If Egypt's only attractions for travellers were the Pyramids and the Sphinx, this would still be a country worth visiting, If it offered nothing but the Nile, Aswan and the Valley of the Kings it would still be worth adding to your list of places to go before you die, and even if Egypt's wonders had vanished like the other Seven Wonders of the Ancient World, Egypt would still be worth visiting for the stark beauty of the desert and the life and colour of Cairo. The difficulty with Egypt is much more about what you'll have to leave out than what you'll see.
This is one of the world's oldest civilisations so though many tour operators promise to show you the highlights in a matter of half days it's worth trying to plan at least nine or ten days if you're hoping to see the treasures of Cairo and the gems of the Nile at Aswan and Luxor. And that's before you consider the diving and snorkelling treasures of the Red Sea, or camel rides off into the desert.
By dividing your trip into two parts, the first flying in to Cairo and the second planning to sail between Aswan and Luxor you'll get the classic Egyptian experience, but you can tailor make the details of exactly what you see and how you see it - from booking the trip it its entirety, to doing Cairo and Giza alone then sailing on a small craft or even sailing yourself.
Cairo, with its colourful and frenetic population of 16 million, sprawls over both banks of the Nile and has spread out to the west to absorb Giza and the Pyramids. Days in the city should include trips to the Egyptian Museum, the entertainments around Tahrir Square, the Sultan Hassan Mosque and the crazy bazaar and night markets of Khan-el-Khalili. The Egyptian Museum alone demands half a day.
Then time should then be made for Egypt's pride, the Pyramids and the Sphinx at Giza, and Memphis for the Necropolis. Tours are run out of Cairo for as little as half a day, but this kind of whirlwind would only leave you wanting more.
People have been journeying along the wide, flat waters of the mother Nile on the puffs of breezes for centuries, trading, exploring and sight seeing. The thing about cruising the Nile is that it’s a relatively simple trip, but it’s really the only way to carve through the desert and see the sights of ancient Egypt – this is the way the Pharaohs travelled. The traditional dahabiya, felucca and sandal boats, the ones with the tall graceful sails and bows lying low in the water, suit the waters and lack of wind perfectly and create a particularly romantic white-sailed scene, but newer yachts are now mixing in among the paddle steamers that ran her waters in the 19th Century, so there's plenty of choice when it comes to crafts.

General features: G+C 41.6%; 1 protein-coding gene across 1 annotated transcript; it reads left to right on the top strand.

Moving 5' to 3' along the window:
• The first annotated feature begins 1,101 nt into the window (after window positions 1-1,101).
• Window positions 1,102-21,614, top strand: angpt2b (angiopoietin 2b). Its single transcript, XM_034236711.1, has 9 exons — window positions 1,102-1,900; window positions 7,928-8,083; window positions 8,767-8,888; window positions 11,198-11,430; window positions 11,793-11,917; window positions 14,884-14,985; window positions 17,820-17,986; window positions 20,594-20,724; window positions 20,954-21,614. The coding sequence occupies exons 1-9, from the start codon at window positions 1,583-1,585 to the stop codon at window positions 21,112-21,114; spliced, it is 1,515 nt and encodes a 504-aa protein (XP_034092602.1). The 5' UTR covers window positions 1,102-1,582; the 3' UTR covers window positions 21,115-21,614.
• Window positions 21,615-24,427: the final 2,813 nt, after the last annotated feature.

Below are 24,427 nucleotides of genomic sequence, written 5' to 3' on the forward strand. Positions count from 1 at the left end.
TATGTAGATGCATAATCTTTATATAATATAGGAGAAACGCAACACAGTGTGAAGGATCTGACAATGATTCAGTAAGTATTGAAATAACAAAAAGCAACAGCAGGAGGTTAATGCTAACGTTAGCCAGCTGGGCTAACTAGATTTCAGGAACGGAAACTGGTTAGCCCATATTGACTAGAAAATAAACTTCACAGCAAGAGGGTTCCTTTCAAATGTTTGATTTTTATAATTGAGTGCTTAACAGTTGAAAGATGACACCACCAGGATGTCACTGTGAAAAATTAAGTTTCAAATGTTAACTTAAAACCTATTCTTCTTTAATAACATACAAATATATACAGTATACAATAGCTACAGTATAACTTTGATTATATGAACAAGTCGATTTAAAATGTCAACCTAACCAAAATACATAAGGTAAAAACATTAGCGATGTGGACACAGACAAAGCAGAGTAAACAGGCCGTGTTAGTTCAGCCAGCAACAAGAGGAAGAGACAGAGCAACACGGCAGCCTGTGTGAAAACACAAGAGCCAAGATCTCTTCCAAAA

The main sailing route passes between Aswan and Luxor, while some people insist on going upstream towards the dam, the natural route would always be downstream leaving Aswan and arriving in Luxor. Aswan as a city is so much cleaner that Cairo. It’s a fusion of African and Egyptian design and culture.
One of the main stops on most Nile trips is Kom Ombo for the Temple of Sobek and Horus, which has beautifully tactile carved stone columns, and the Chapel of Hathor containing the mummified remains of hundreds of crocodiles. At Edfu there's a more famous Temple of Horus and many boats also call at Esna for the silt covered (or sunken as it’s often called) Temple of Khnum. But these are just leading up to the glory of Luxor, from where you visit the temples of Luxor and Karnak.
On the other side of the Nile is the Valley of the Kings. When you’re walking amongst the temple pillars and see the Nile beyond, lined with working farmers, the true historic weight of this journey is apparent.
Life on board isn’t as leisured and luxurious as an Agatha Christie novel. The desert is pretty impossible during the middle of the day, especially for people not used to it, so itineraries have to time temple visits for the mornings or afternoons. If you can manage it, mornings are generally less crowded.
A dahabiya is recommended if you’re renting a boat rather than booking a whole cruise package. Most often you’re renting them with a crew and other guests, but some companies will allow you to rent without. A dahabiya is a great for the wide, flat open deck: a perfect additional space for meals and picnics under the desert stars.
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The Nile river is like a highway between the treasures of the ancient Egyptian world. It's a simple trip that deserves to be on the 'do before you die' list - a Nile cruise is the way the Pharaohs travelled.